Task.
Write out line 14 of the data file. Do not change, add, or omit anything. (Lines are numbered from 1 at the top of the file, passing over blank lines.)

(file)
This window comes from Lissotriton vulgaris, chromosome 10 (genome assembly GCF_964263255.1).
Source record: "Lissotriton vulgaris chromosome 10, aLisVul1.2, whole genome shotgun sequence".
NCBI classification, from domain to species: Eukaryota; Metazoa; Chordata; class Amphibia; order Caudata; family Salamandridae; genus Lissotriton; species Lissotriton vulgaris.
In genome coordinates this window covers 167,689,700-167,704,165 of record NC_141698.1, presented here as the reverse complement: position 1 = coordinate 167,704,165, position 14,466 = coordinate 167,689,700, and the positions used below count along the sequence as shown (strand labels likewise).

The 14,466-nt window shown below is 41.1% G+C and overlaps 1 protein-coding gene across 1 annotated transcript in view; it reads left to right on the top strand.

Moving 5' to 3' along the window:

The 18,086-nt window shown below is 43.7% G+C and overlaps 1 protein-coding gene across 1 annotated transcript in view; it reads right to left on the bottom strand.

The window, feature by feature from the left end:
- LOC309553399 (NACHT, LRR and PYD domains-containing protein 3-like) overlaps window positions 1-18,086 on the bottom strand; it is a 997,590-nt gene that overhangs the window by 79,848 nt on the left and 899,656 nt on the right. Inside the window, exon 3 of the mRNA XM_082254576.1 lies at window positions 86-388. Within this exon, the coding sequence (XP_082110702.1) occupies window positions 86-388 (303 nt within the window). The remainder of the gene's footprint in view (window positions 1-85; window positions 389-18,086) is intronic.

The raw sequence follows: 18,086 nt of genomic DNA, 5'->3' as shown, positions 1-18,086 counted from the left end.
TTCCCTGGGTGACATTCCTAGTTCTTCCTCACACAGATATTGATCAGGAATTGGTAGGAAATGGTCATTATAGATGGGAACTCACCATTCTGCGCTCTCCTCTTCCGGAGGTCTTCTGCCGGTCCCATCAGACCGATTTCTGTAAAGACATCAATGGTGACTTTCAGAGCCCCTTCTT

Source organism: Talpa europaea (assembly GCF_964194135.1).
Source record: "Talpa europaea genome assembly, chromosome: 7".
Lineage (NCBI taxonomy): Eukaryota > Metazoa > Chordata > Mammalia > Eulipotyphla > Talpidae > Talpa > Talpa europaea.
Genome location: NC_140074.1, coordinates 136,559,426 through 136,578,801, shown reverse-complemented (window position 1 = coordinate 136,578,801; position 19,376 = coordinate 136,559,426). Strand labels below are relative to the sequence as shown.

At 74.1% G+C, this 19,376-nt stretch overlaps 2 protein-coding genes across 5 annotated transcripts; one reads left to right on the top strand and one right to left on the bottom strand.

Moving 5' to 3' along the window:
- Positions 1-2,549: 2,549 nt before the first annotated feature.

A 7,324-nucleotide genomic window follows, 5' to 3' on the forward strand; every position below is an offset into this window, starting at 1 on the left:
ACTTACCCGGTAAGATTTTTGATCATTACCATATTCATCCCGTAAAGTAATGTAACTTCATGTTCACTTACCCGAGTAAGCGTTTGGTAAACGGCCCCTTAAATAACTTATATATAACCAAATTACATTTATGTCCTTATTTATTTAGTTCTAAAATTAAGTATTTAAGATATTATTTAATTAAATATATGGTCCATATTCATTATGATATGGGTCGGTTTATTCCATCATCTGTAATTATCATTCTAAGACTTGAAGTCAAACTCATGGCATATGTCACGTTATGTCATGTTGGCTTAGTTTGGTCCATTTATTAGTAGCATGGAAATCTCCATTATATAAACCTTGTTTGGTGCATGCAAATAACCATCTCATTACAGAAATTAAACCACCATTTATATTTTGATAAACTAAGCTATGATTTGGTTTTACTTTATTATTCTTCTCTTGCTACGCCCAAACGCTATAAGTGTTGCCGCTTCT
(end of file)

Lineage (NCBI taxonomy): Eukaryota > Metazoa > Chordata > Mammalia > Eulipotyphla > Talpidae > Talpa > Talpa europaea.